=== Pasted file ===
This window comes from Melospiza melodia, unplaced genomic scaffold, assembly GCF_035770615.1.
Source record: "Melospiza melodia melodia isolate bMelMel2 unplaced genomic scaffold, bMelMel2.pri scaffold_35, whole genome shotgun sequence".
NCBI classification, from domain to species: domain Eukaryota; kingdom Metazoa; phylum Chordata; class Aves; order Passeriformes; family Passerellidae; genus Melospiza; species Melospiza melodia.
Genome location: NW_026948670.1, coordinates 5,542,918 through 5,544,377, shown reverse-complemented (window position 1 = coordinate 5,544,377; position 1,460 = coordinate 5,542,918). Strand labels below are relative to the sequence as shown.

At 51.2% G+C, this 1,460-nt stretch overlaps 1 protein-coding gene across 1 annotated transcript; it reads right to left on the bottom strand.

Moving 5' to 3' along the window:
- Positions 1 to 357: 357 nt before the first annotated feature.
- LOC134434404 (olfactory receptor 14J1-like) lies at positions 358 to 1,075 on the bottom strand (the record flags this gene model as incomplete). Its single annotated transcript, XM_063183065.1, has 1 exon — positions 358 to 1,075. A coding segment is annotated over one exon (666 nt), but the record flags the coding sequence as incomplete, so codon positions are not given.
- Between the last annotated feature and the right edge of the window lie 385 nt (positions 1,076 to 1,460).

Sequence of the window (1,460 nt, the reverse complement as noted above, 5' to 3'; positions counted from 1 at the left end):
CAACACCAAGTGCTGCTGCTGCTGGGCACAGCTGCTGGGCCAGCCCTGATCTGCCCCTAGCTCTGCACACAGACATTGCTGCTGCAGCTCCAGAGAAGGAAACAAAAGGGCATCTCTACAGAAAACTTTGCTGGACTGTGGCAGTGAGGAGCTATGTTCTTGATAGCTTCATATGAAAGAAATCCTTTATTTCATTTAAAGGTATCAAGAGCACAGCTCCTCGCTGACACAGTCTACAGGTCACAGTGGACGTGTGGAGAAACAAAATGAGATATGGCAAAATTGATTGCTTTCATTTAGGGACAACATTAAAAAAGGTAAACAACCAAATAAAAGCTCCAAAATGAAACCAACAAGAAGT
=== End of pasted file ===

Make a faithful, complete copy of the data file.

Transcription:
This window comes from Melospiza melodia, unplaced genomic scaffold, assembly GCF_035770615.1.
Source record: "Melospiza melodia melodia isolate bMelMel2 unplaced genomic scaffold, bMelMel2.pri scaffold_35, whole genome shotgun sequence".
NCBI classification, from domain to species: domain Eukaryota; kingdom Metazoa; phylum Chordata; class Aves; order Passeriformes; family Passerellidae; genus Melospiza; species Melospiza melodia.
Genome location: NW_026948670.1, coordinates 5,542,918 through 5,544,377, shown reverse-complemented (window position 1 = coordinate 5,544,377; position 1,460 = coordinate 5,542,918). Strand labels below are relative to the sequence as shown.

At 51.2% G+C, this 1,460-nt stretch overlaps 1 protein-coding gene across 1 annotated transcript; it reads right to left on the bottom strand.

Moving 5' to 3' along the window:
- Positions 1 to 357: 357 nt before the first annotated feature.
- LOC134434404 (olfactory receptor 14J1-like) lies at positions 358 to 1,075 on the bottom strand (the record flags this gene model as incomplete). Its single annotated transcript, XM_063183065.1, has 1 exon — positions 358 to 1,075. A coding segment is annotated over one exon (666 nt), but the record flags the coding sequence as incomplete, so codon positions are not given.
- Between the last annotated feature and the right edge of the window lie 385 nt (positions 1,076 to 1,460).

Sequence of the window (1,460 nt, the reverse complement as noted above, 5' to 3'; positions counted from 1 at the left end):
CAACACCAAGTGCTGCTGCTGCTGGGCACAGCTGCTGGGCCAGCCCTGATCTGCCCCTAGCTCTGCACACAGACATTGCTGCTGCAGCTCCAGAGAAGGAAACAAAAGGGCATCTCTACAGAAAACTTTGCTGGACTGTGGCAGTGAGGAGCTATGTTCTTGATAGCTTCATATGAAAGAAATCCTTTATTTCATTTAAAGGTATCAAGAGCACAGCTCCTCGCTGACACAGTCTACAGGTCACAGTGGACGTGTGGAGAAACAAAATGAGATATGGCAAAATTGATTGCTTTCATTTAGGGACAACATTAAAAAAGGTAAACAACCAAATAAAAGCTCCAAAATGAAACCAACAAGAAGT